Another major round of layoffs announced at NJ newspapers following Gannett acquisition
Gannett acquired the The Record (Bergen County) and a group of community newspapers just last year, but already two big rounds of layoffs have been announced, and readers are not happy with the changes they have seen in print or online
The newspaper chain Gannett acquired The Record (Bergen County, New Jersey) and affiliated community newspapers in June of last year. “Gannett continues to execute on its local market growth strategy,” Bob Dickey, president and CEO of Gannett, said at the time.
In September, however, Gannett had another announcement: there would be layoffs, as 130 newsroom positions were eliminated.
Once again, layoffs are said to be part of an effort to build digital.
“We remain committed to transforming the North Jersey Media Group into a digital powerhouse in response to the unprecedented change sweeping throughout our industry,” said Nancy A. Meyer, president of NJMG.
Gannett did not announce any new hires tied to any digital initiative.
Gannett is attempting a roll-up strategy, acquiring papers in local markets with the idea that the combination of newspapers across the country can attract new digital advertising. The company awkwardly pursued Tribune Publishing before its name change to tronc, but only managed to drive up the target’s stock price.
“How will slashing journalist jobs help “meet the growing digital demands of readers”? Sounds like typical counterintuitive Gannett-speak to me,” wrote one reader on the story about the layoffs on NorthJersey.com. “Shame on you, Bob Dickey, for destroying yet another NJ paper.”
Readers have complained about more than the staff cutbacks, they have also noticed a change with the website, which uses the same Gannett design as other papers (TNM considers the Gannett sites to be the worst in the business).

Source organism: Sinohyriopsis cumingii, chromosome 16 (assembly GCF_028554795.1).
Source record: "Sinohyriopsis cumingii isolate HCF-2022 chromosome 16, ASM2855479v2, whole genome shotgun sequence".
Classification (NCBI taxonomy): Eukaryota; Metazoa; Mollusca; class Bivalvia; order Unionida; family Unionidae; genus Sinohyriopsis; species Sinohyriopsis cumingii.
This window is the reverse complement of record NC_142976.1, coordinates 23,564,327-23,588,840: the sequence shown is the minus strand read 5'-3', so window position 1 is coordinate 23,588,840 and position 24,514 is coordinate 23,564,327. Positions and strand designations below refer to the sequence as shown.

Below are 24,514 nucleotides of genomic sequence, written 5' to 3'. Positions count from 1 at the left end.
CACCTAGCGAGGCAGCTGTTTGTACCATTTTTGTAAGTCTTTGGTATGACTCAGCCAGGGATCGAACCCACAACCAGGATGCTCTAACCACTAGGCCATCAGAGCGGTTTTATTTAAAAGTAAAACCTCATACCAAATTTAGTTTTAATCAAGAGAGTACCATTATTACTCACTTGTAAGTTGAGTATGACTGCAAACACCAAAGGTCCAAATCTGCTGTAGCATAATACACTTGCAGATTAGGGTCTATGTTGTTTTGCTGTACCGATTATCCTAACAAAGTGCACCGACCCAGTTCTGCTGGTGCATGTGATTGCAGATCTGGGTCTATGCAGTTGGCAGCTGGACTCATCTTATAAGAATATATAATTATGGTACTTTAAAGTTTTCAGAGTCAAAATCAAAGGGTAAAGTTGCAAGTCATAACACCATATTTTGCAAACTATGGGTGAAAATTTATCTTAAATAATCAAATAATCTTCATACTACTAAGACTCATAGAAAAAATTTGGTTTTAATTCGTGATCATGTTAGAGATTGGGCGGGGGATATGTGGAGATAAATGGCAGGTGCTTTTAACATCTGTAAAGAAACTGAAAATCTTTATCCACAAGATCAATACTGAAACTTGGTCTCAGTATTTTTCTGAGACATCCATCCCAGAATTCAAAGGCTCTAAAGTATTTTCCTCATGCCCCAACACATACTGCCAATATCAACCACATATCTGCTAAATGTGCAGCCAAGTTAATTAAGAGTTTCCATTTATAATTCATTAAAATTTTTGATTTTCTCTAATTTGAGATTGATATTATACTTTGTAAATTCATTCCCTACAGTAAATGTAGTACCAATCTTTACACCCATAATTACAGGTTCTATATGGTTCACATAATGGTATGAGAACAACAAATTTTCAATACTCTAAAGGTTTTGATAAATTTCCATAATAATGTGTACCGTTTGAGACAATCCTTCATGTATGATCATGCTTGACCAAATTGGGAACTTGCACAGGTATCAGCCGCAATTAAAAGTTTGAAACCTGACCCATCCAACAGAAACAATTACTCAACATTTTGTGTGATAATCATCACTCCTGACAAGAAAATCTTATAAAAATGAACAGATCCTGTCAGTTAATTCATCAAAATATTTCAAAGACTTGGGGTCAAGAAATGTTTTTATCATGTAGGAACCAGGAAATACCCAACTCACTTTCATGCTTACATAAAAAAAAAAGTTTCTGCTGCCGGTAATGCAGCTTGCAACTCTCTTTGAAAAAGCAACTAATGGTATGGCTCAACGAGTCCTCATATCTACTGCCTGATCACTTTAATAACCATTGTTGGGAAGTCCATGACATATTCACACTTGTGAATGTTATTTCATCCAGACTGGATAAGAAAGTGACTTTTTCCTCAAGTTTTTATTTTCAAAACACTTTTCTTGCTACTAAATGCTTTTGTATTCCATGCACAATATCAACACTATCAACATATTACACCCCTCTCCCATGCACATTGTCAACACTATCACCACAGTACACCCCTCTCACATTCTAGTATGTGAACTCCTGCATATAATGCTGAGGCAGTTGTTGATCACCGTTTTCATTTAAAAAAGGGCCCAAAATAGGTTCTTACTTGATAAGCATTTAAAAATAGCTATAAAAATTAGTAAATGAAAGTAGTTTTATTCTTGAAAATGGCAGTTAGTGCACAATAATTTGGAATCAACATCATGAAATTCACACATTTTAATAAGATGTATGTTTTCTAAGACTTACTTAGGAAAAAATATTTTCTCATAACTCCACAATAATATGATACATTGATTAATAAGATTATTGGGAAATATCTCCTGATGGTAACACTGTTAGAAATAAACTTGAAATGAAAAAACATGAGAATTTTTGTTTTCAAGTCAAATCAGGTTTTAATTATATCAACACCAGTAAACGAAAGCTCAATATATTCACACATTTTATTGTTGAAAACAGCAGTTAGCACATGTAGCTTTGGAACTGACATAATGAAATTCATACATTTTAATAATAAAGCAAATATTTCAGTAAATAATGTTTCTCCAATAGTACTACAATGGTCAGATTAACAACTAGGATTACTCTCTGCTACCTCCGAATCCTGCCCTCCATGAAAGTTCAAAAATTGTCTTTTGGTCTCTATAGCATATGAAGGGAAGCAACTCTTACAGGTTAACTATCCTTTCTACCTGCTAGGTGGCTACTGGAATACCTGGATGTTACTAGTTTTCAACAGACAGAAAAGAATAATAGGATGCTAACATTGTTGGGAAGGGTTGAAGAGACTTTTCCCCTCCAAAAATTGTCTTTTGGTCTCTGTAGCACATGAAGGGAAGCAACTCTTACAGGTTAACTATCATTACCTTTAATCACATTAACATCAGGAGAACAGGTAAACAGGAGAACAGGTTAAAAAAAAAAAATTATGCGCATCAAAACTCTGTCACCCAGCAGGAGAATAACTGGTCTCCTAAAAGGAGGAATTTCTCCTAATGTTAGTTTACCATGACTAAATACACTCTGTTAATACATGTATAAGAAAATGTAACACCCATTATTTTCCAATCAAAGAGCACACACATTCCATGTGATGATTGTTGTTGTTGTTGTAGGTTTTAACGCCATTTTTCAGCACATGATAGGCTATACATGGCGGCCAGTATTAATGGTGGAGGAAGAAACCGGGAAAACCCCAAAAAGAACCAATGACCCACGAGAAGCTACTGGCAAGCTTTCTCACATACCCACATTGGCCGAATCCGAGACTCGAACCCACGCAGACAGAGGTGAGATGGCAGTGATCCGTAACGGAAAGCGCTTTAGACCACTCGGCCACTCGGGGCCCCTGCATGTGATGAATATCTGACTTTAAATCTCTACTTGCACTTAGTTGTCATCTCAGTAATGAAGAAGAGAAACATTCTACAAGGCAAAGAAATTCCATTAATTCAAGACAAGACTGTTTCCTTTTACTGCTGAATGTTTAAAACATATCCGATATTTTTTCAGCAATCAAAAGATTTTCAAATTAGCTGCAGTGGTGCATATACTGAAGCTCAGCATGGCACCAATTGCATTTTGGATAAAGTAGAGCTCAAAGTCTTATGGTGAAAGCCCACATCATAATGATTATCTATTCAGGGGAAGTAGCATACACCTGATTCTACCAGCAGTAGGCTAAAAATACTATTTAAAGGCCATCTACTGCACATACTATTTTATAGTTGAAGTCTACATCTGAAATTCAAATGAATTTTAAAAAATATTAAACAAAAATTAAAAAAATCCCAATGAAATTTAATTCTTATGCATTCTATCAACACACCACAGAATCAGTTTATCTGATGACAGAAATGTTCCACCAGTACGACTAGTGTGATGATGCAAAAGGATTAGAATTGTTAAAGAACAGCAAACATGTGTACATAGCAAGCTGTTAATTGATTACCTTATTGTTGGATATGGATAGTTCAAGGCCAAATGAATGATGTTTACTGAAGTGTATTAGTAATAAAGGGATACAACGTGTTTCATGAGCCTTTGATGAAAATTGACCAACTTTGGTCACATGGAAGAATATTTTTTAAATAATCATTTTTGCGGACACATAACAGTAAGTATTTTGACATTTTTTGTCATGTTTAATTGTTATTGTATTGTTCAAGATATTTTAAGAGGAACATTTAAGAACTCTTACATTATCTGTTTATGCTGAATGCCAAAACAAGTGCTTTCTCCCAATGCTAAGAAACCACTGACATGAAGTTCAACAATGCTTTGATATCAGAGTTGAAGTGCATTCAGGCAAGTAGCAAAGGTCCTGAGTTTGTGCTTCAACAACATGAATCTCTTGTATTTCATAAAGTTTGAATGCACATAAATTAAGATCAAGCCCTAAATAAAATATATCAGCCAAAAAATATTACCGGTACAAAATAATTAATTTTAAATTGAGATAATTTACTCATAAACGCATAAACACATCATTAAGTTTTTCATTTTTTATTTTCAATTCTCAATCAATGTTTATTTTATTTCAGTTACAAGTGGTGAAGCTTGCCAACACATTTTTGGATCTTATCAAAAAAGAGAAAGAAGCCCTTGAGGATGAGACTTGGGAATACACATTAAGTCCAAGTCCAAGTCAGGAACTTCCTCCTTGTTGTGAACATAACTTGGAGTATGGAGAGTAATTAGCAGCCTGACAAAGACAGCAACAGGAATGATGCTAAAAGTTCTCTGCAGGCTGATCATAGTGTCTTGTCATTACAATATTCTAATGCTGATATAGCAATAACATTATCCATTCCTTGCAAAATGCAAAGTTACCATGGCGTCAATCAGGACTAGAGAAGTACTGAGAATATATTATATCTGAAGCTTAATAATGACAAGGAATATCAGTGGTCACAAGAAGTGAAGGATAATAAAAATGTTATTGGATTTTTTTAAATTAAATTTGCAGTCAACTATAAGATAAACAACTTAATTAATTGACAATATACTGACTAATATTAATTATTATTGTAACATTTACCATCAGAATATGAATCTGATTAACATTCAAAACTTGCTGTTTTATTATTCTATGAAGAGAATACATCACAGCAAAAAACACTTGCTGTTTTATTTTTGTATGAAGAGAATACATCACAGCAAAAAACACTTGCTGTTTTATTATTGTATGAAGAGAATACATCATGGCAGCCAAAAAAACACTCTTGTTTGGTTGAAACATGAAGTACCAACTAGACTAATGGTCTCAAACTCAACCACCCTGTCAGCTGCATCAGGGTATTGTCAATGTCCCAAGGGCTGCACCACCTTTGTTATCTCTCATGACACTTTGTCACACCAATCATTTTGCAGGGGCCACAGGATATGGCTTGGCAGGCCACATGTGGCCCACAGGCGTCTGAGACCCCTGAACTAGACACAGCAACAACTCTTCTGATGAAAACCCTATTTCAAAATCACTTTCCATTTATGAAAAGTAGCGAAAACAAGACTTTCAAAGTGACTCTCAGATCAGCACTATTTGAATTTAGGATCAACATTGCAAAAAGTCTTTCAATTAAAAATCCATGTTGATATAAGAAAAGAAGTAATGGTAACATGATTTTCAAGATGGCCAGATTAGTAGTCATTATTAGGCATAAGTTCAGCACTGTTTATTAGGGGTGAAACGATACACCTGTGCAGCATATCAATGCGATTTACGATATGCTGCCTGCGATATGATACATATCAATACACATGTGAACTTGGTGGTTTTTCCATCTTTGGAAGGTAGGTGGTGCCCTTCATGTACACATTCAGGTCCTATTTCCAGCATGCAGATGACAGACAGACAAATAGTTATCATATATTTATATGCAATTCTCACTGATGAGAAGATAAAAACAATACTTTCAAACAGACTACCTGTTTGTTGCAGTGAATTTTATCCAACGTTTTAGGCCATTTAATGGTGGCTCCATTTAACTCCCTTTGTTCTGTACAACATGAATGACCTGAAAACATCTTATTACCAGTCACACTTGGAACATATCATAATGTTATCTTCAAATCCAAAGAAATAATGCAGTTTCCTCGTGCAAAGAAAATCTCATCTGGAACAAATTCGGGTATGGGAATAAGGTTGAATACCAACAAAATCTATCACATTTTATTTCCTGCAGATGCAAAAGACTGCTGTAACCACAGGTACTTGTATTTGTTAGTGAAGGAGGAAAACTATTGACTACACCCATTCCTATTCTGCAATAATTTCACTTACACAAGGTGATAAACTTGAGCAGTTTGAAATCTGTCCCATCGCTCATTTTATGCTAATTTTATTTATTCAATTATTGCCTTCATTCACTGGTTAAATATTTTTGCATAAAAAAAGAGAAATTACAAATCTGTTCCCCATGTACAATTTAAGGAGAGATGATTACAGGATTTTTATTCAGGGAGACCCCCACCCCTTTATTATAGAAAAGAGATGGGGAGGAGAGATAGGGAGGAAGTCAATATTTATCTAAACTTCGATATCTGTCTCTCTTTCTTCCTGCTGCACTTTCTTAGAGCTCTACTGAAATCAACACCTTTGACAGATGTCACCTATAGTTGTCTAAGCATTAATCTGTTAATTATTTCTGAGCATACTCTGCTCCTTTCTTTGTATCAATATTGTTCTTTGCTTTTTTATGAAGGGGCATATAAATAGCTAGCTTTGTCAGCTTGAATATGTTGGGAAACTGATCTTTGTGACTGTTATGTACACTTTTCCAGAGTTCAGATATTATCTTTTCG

Gannett will be announcing earnings on February 9, which explains the timing of the layoffs. Companies generally like to announce layoffs ahead of earnings reports so as to be able to explain that they have already made changes in reaction to poor earnings.
The newspaper publisher reported a loss of $24.2 million in the third quarter, though the company remains slightly in the black.
“To combat the continuing challenges in print advertising trends, the company is implementing cost saving initiatives, which include reductions throughout our operations as well as in corporate support and related functions,” John Zidich, president of Domestic Publishing, said in the Q3 earnings statement. “We expect to recognize approximately $6 million of payroll related savings and $4 million of non-payroll savings in the fourth quarter of 2016. On an annual basis, we expect the payroll related savings to total $30 million and impact approximately 2% of our workforce.”
Gannett completed the spin-off of its newspaper and broadcast businesses in June of 2015, with the broadcast side being renamed TEGNA, and the print side retaining the Gannett name. At the time of the spin-off, Forbes gave a thumbs up to TEGNA due, in part, to the fact that it got the important digital assets of Cars.com and CareerBuilder.
“On the other hand, Gannett Co. operates the less promising publishing business with declining traditional print advertising revenues<" contributor Joe Cornell wrote at the time.